So, I would encourage EVERYONE who thinks that this may help improve their practice to connect with the IT team and ask about getting a login. I could see how this tool could benefit a classroom teacher wanting to connect with another class across town, or across the country.  It could benefit a psychologist who is unable to meet with a family face-to-face, but wants to have a more intimate conversation.  It could benefit an art, music or physical education specialist wanting to connect with another teacher around planning.  The possibilities are endless!  I think everyone should consider taking a risk and trying out this incredible tool! 

If you are an SDW employee would like to find out more about having your own WebEx account, submit a tech support ticket or contacting the SDW Help Desk directly (

Thursday, September 28, 2017

Who ya' going to call? (for fresh ideas for instructional tech use)

The ITC Team!

  • Kristin Brouchoud - West Region
  • Wendy Liska - North Region
  • Brian Yearling - South Region

Seriously, we are usually just a phone call or email away! It seems like everyone knows that when they are troubleshooting or working on a technology issue. But what about when you are just:

  •  Trying to figure out a workflow for assignments in your classroom? 
  • Trying to find an app that will help your students explain/show their thinking? 
  • Wondering how you can take a lesson and move it up the SAMR scale? 
  • Or wondering how to integrate technology in your content area?

Integrating technology in the classroom, troubleshooting what works best to meet a curricular or student need, or finding an iPad accessibility feature to help a learner is what we LOVE to do best. Often times, it gets shuffled to the background with other needs that seem to arise and take front row.

Lately, privacy policies, app approval, conference planning, and device refresh, among other things have taken us away from the things we like to do most. While all these tasks are important and necessary for the safety of our students they are not our "main thing". 

Helping teachers and students have amazing learning opportunities -- that's our main thing!

As you continue into the new school year, make a call (or chat or email) to your tech integration specialists for assistance with curricular support! We love to collaborate and problem-solve to best meet the classroom needs of our schools. This is where we love to spend our time!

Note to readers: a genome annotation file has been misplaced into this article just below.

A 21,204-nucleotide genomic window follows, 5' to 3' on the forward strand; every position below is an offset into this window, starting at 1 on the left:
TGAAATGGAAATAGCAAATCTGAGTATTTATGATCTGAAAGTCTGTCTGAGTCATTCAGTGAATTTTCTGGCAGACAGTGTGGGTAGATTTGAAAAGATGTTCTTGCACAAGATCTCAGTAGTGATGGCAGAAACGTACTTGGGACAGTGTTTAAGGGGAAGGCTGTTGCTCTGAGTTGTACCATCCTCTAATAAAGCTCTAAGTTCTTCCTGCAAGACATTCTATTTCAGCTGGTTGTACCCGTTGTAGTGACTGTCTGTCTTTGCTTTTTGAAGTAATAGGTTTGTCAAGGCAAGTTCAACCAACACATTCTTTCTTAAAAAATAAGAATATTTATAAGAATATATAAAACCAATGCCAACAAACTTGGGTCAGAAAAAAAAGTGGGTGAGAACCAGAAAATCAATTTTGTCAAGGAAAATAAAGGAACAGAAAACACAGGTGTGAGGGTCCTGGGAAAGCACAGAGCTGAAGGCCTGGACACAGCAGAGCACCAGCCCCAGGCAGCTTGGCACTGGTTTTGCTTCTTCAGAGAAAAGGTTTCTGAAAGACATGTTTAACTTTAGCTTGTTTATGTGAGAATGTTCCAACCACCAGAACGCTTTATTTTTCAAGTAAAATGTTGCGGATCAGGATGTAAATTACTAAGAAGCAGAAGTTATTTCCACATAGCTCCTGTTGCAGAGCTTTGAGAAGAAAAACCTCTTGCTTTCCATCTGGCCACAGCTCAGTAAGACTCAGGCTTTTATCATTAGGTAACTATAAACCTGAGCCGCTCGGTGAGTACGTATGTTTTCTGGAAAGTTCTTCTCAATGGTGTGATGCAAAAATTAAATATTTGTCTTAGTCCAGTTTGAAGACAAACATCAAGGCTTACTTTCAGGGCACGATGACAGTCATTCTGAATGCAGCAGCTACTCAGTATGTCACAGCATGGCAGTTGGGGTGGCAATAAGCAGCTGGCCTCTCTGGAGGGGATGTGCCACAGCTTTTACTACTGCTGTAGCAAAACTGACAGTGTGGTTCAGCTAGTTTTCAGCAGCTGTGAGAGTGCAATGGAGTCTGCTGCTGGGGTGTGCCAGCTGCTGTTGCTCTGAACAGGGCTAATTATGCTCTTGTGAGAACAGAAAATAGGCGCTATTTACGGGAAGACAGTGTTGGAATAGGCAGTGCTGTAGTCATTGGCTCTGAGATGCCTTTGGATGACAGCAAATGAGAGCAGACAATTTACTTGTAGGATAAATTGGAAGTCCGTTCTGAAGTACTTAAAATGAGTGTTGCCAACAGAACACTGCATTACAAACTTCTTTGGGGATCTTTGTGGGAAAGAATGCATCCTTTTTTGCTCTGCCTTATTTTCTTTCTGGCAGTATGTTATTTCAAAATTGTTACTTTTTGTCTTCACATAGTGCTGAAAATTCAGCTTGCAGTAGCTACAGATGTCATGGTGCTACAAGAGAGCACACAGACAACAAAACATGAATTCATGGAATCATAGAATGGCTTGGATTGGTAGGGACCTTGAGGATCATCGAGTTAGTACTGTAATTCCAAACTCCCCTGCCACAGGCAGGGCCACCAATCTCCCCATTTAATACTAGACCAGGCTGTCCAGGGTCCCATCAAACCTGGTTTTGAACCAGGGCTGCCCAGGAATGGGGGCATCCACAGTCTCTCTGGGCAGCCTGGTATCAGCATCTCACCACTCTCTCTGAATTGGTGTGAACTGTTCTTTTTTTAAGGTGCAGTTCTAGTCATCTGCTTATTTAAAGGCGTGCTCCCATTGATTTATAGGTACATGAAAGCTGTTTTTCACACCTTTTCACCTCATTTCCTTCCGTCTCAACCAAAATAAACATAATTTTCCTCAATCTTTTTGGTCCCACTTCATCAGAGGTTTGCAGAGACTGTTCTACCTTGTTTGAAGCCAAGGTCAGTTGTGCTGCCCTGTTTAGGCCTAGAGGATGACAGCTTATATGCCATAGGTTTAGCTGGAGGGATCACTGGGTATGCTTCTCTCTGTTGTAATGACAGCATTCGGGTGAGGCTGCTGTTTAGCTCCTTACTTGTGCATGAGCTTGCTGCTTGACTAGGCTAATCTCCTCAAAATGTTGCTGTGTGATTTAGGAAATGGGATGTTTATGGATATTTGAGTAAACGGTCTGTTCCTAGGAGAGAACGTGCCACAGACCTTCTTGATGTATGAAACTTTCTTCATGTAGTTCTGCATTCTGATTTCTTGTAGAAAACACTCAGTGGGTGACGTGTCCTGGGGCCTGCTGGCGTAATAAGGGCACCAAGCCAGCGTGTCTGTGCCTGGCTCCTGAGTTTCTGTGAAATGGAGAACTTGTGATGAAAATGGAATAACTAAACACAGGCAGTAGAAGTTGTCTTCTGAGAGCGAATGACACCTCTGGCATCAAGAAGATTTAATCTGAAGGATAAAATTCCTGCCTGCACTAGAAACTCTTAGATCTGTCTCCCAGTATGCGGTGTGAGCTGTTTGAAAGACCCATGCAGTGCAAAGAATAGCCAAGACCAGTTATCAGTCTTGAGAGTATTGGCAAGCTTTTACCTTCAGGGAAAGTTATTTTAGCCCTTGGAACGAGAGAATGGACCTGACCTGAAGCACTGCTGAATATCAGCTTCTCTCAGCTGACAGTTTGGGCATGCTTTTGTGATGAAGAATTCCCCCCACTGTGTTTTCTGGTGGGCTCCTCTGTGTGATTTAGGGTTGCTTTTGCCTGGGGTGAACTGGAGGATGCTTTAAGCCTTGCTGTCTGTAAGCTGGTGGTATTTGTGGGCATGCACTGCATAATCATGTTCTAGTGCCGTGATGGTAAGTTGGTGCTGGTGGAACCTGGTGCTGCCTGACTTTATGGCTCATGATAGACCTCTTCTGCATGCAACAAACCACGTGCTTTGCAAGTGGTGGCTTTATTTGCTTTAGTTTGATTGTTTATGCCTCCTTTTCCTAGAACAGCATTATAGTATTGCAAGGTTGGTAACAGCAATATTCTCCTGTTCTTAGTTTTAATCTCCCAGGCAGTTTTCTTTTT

Not sure which of us is your regional support person? Just email and we'll let you know.

#StudentChallenge: Build a Better Doc Camera Stand

Teachers that have access to document cameras love what these devices offer to the classroom. It helps students to key in on specific examples within a document, to see a physical example on the printed page, or to explore a real-world object that is too small to be seen by the whole class at once.

When document cameras first emerged, they were incredibly expensive, large, and cumbersome. While these devices have gotten smaller and the price  has decreased, they are still cumbersome, often require cabling, access to power, and added hardware to make them work with a computer.

Thankfully, as a part of our Waukesha One work, we have put a high-quality document camera in every teacher's hands with the iPad.

Moving forward, we are not recommending the purchase of a separate document camera for classrooms. If one of our existing document cameras fails, we will not be replacing it. If there is a need for a new document camera, we will not be purchasing new hardware.

The document camera of choice in our district is the teacher’s iPad. The camera that is built into the iPad is of high quality, is easy to use, and can easily project to a Macbook, or to an Apple TV (using AirServer). The iPad is portable and can be moved around the room (and to locations outside of the room). Even students can use their iPads as a document camera for sharing their work and ideas with others.

Stands for the iPad

The biggest challenge is finding an appropriate stand to mount the iPad on to serve as a document camera. There is no shortage of options if a school or teacher wishes to purchase pre-made document camera stands.  Obviously these options are generally more polished and attractive than other options, but they are cost-prohibitive.